Germination of Aesculus hippocastanum seeds following cold-induced dormancy loss can be described in relation to a temperature-dependent reduction in base temperature (Tb) and thermal time

Authors

  • Kathryn J. Steadman,

    1. Seed Conservation Department, Royal Botanic Gardens, Kew, Wakehurst Place, Ardingly, West Sussex RH17 6TN, UK;
    2. Western Australian Herbicide Resistance Initiative, School of Plant Biology, Faculty of Natural and Agricultural Sciences, University of Western Australia, Crawley, WA 6009, Australia
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  • Hugh W. Pritchard

    1. Seed Conservation Department, Royal Botanic Gardens, Kew, Wakehurst Place, Ardingly, West Sussex RH17 6TN, UK;
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Author for correspondence: Kathryn J. SteadmanTel: +61 86488 2551Fax: +61 86488 7834Email: ksteadman@agric.uwa.edu.au

Summary

  • • The effect of moist stratification at cool temperatures on Aesculus hippocastanum (horse chestnut) seed dormancy release and subsequent thermal time requirement for germination has been investigated.
  • • Germination performance following over 50 different treatments, each varying in time and temperature of stratification and germination to a total test time of over 3 yr, was used to develop a predictive model for dormancy release and germination.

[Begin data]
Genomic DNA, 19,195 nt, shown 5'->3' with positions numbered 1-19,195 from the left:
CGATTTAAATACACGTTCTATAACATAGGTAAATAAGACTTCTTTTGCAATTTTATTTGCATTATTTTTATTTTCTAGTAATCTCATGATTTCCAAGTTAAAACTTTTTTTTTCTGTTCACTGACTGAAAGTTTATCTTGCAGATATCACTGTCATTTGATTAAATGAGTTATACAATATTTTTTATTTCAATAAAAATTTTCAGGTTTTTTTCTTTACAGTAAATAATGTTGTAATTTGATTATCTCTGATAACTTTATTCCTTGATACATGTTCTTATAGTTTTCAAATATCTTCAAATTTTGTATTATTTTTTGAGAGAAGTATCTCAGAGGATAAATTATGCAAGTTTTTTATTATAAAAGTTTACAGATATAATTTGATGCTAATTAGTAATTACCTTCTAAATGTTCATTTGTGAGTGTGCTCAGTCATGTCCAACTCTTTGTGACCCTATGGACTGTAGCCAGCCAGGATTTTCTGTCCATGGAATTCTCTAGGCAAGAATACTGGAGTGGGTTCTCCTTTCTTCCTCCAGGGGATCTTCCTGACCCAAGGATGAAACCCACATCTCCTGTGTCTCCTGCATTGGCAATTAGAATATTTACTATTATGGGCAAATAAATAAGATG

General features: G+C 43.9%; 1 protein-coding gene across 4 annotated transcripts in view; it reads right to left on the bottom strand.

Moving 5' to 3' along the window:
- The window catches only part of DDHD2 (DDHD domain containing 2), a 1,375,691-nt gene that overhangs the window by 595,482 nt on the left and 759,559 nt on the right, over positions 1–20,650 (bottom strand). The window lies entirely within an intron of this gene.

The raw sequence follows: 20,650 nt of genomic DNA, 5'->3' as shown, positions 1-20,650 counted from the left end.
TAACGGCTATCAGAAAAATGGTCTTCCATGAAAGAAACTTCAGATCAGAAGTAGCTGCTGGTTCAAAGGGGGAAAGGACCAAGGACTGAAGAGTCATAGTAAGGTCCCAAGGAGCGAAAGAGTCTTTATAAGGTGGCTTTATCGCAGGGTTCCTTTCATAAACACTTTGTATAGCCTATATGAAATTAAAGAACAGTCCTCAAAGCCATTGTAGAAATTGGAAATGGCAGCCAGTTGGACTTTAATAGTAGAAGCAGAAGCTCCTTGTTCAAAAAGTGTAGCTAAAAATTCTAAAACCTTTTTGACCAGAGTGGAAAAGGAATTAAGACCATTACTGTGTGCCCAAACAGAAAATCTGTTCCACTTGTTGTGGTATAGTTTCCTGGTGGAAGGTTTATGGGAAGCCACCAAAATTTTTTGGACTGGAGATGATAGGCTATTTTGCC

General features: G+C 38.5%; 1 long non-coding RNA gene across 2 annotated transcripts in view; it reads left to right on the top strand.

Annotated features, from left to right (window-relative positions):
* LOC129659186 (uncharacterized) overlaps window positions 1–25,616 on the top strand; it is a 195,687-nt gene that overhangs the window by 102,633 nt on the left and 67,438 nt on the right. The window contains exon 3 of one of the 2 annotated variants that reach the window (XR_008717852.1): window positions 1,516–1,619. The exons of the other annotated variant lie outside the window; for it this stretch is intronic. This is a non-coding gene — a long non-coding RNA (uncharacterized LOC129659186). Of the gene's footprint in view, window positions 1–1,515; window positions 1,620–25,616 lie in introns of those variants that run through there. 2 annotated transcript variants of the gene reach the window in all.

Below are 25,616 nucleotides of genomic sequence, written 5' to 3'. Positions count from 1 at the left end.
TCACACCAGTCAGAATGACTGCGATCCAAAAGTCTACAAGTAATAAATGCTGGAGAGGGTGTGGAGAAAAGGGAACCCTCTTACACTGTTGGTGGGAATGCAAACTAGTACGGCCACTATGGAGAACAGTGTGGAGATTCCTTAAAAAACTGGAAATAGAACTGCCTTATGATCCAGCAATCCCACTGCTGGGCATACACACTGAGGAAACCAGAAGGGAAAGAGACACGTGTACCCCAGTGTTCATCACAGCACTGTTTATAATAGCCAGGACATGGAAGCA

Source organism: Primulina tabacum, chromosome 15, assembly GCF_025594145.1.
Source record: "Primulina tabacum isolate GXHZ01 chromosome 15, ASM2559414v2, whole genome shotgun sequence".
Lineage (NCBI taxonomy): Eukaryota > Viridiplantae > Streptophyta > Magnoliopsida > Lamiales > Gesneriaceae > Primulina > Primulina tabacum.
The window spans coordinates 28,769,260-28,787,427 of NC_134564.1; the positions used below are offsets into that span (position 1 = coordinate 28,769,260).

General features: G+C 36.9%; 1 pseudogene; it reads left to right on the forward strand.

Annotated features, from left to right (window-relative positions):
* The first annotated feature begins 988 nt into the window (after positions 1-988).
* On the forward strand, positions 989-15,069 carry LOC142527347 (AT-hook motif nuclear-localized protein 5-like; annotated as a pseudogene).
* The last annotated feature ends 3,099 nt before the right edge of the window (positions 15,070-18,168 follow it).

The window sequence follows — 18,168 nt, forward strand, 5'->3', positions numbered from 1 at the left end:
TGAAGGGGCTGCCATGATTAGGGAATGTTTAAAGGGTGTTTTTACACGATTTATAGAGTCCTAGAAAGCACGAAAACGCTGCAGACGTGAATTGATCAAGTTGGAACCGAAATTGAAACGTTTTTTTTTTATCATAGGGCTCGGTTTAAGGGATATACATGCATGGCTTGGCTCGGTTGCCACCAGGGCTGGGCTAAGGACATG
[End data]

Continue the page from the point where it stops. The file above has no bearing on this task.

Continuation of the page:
• • Stratification at 2–16°C caused a reduction in base (minimum) temperature for germination (Tb), being fastest at the colder temperatures. Using the sigmoid relationship between rate of reduction in Tb and stratification temperature, seed germination can be predicted in relation to thermal time accumulation above a gradually reducing Tb. Newly shed unstratified seeds, seeds with reduced viability, and seeds on the brink of germination because of Tb being close to stratification temperature, did not conform to the model.
  • • Tb is not constant during dormancy release in horse chestnut seeds. A reduction in Tb in response to cold stratification may be characteristic of summer annuals, suggesting future applications for this approach in seed ecology studies.

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